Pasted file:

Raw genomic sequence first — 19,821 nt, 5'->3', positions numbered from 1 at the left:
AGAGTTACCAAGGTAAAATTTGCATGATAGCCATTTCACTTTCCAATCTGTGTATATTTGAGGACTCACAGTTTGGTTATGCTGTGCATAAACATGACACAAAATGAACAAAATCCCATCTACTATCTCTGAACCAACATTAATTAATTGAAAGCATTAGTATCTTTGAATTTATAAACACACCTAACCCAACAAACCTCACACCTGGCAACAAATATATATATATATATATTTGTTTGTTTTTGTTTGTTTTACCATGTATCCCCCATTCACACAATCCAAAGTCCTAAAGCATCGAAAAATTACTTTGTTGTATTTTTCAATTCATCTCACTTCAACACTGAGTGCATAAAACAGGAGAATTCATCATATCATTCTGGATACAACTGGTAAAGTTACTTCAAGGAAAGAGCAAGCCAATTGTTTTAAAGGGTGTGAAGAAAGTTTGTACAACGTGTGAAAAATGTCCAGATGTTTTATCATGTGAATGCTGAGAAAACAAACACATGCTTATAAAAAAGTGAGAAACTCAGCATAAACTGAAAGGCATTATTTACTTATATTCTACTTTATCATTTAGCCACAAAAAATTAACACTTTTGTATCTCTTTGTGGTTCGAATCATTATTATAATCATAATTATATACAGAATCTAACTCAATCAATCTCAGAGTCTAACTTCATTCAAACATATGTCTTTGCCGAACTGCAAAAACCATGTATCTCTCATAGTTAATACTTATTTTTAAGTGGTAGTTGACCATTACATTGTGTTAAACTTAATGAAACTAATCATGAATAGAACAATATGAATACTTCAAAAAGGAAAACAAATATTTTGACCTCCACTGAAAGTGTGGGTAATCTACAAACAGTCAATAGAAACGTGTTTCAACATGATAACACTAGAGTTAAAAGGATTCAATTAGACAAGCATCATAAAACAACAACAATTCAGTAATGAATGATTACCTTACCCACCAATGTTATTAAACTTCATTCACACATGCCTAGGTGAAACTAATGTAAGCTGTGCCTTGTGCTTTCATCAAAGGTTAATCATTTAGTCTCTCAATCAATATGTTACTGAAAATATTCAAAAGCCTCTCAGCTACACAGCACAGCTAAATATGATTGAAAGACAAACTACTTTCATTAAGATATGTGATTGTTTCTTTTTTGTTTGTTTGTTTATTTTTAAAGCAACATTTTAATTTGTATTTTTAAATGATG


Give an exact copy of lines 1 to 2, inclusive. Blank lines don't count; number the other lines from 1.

Raw genomic sequence first — 19,821 nt, 5'->3', positions numbered from 1 at the left:
AGAGTTACCAAGGTAAAATTTGCATGATAGCCATTTCACTTTCCAATCTGTGTATATTTGAGGACTCACAGTTTGGTTATGCTGTGCATAAACATGACACAAAATGAACAAAATCCCATCTACTATCTCTGAACCAACATTAATTAATTGAAAGCATTAGTATCTTTGAATTTATAAACACACCTAACCCAACAAACCTCACACCTGGCAACAAATATATATATATATATATTTGTTTGTTTTTGTTTGTTTTACCATGTATCCCCCATTCACACAATCCAAAGTCCTAAAGCATCGAAAAATTACTTTGTTGTATTTTTCAATTCATCTCACTTCAACACTGAGTGCATAAAACAGGAGAATTCATCATATCATTCTGGATACAACTGGTAAAGTTACTTCAAGGAAAGAGCAAGCCAATTGTTTTAAAGGGTGTGAAGAAAGTTTGTACAACGTGTGAAAAATGTCCAGATGTTTTATCATGTGAATGCTGAGAAAACAAACACATGCTTATAAAAAAGTGAGAAACTCAGCATAAACTGAAAGGCATTATTTACTTATATTCTACTTTATCATTTAGCCACAAAAAATTAACACTTTTGTATCTCTTTGTGGTTCGAATCATTATTATAATCATAATTATATACAGAATCTAACTCAATCAATCTCAGAGTCTAACTTCATTCAAACATATGTCTTTGCCGAACTGCAAAAACCATGTATCTCTCATAGTTAATACTTATTTTTAAGTGGTAGTTGACCATTACATTGTGTTAAACTTAATGAAACTAATCATGAATAGAACAATATGAATACTTCAAAAAGGAAAACAAATATTTTGACCTCCACTGAAAGTGTGGGTAATCTACAAACAGTCAATAGAAACGTGTTTCAACATGATAACACTAGAGTTAAAAGGATTCAATTAGACAAGCATCATAAAACAACAACAATTCAGTAATGAATGATTACCTTACCCACCAATGTTATTAAACTTCATTCACACATGCCTAGGTGAAACTAATGTAAGCTGTGCCTTGTGCTTTCATCAAAGGTTAATCATTTAGTCTCTCAATCAATATGTTACTGAAAATATTCAAAAGCCTCTCAGCTACACAGCACAGCTAAATATGATTGAAAGACAAACTACTTTCATTAAGATATGTGATTGTTTCTTTTTTGTTTGTTTGTTTATTTTTAAAGCAACATTTTAATTTGTATTTTTAAATGATG